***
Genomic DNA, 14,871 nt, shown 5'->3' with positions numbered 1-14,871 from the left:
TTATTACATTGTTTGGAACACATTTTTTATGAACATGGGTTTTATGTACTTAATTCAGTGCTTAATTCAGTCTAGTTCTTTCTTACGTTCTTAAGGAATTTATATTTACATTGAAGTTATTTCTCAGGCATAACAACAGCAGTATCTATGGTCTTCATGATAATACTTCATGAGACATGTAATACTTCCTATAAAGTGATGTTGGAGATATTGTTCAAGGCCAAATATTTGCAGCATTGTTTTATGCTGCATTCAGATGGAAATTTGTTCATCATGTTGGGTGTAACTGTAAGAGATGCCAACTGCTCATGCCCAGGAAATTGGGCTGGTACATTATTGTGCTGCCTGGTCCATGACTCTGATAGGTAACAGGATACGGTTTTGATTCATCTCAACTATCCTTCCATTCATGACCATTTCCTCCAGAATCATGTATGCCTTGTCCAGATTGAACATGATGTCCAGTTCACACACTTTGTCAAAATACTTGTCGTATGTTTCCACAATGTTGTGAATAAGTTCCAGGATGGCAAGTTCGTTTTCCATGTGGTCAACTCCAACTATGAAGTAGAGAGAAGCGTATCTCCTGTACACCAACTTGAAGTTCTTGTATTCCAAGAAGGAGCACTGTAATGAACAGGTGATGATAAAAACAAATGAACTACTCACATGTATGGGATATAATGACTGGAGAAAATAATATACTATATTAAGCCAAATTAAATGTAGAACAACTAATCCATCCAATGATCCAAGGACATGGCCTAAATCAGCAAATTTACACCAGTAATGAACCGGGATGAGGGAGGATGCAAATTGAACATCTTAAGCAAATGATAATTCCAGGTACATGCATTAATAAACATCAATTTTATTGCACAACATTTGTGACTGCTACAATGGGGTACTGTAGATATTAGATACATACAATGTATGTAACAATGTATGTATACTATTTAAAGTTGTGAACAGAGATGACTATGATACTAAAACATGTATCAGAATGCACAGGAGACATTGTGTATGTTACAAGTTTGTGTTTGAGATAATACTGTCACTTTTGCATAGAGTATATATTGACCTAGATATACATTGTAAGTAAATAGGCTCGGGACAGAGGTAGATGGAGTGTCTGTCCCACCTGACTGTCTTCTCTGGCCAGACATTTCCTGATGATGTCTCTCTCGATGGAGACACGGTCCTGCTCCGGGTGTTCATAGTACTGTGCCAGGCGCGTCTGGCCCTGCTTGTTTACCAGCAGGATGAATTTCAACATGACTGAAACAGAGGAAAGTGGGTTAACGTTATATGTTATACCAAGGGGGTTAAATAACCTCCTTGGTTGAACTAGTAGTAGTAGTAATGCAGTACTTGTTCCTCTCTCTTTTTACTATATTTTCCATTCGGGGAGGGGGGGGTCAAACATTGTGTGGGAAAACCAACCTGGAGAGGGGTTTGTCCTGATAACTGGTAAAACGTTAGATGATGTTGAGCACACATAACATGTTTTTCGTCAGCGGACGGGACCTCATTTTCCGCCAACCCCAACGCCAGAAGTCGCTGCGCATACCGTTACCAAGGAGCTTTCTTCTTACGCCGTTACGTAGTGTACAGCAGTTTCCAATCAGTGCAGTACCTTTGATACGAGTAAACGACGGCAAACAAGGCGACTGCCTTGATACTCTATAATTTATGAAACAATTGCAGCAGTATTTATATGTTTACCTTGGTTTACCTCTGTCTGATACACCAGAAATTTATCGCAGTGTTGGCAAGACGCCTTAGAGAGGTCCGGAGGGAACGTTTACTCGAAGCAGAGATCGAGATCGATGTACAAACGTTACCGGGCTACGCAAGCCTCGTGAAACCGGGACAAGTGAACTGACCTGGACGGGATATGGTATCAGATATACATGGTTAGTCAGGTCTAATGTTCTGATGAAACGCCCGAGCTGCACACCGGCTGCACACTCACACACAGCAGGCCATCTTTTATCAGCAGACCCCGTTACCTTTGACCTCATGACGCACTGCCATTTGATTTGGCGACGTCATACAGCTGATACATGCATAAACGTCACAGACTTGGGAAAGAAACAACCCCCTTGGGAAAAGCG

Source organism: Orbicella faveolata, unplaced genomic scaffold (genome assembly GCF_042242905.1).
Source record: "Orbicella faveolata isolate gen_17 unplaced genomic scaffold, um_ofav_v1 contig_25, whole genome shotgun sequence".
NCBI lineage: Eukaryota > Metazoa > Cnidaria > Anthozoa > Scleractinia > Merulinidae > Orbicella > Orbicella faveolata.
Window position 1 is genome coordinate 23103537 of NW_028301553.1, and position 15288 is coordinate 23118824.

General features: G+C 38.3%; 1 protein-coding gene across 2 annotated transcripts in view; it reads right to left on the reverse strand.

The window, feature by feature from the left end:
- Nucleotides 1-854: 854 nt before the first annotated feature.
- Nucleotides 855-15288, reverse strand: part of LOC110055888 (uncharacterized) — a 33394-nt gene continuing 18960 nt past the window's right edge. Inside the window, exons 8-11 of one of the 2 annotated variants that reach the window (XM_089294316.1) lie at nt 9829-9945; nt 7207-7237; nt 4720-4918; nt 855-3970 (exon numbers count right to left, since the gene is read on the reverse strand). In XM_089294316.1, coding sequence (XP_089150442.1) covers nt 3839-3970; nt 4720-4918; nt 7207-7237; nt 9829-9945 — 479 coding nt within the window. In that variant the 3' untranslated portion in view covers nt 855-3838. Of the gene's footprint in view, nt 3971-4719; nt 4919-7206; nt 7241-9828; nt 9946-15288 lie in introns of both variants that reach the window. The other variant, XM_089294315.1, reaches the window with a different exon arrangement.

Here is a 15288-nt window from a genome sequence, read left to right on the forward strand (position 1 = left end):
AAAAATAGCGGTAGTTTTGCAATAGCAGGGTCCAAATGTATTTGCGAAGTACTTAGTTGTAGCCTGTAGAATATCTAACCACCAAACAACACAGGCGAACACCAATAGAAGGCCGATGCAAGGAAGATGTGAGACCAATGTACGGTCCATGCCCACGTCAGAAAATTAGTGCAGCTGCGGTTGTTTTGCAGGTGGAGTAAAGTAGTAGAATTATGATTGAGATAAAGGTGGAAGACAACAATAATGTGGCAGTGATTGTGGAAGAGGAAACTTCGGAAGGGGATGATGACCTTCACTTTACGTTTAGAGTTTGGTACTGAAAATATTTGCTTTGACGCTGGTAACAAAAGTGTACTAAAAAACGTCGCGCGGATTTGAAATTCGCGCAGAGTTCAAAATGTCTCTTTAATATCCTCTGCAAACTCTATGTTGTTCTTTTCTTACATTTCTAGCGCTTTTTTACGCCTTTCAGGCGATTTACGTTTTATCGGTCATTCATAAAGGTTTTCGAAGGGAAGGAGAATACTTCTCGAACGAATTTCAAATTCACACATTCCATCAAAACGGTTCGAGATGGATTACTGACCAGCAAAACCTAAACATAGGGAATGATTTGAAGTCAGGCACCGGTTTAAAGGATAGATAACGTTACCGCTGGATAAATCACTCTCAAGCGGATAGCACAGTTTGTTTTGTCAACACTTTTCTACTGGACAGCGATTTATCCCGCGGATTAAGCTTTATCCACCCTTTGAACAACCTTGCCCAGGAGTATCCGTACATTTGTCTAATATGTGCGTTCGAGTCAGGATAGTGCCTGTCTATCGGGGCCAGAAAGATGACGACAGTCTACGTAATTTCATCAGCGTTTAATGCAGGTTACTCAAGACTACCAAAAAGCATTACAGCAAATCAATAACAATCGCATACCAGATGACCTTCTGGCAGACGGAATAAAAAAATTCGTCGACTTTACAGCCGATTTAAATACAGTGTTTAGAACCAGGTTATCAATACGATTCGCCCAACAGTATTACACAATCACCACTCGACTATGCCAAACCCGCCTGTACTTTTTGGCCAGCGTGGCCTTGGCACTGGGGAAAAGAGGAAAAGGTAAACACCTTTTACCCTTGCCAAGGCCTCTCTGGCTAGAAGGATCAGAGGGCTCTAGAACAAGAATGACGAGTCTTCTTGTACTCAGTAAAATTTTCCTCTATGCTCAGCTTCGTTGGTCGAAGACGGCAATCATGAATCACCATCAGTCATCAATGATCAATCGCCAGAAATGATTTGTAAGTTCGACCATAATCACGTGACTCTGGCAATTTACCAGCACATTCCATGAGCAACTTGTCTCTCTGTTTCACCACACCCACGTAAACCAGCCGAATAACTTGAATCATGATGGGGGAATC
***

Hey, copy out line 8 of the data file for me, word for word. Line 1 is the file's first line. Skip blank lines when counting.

The window, feature by feature from the left end: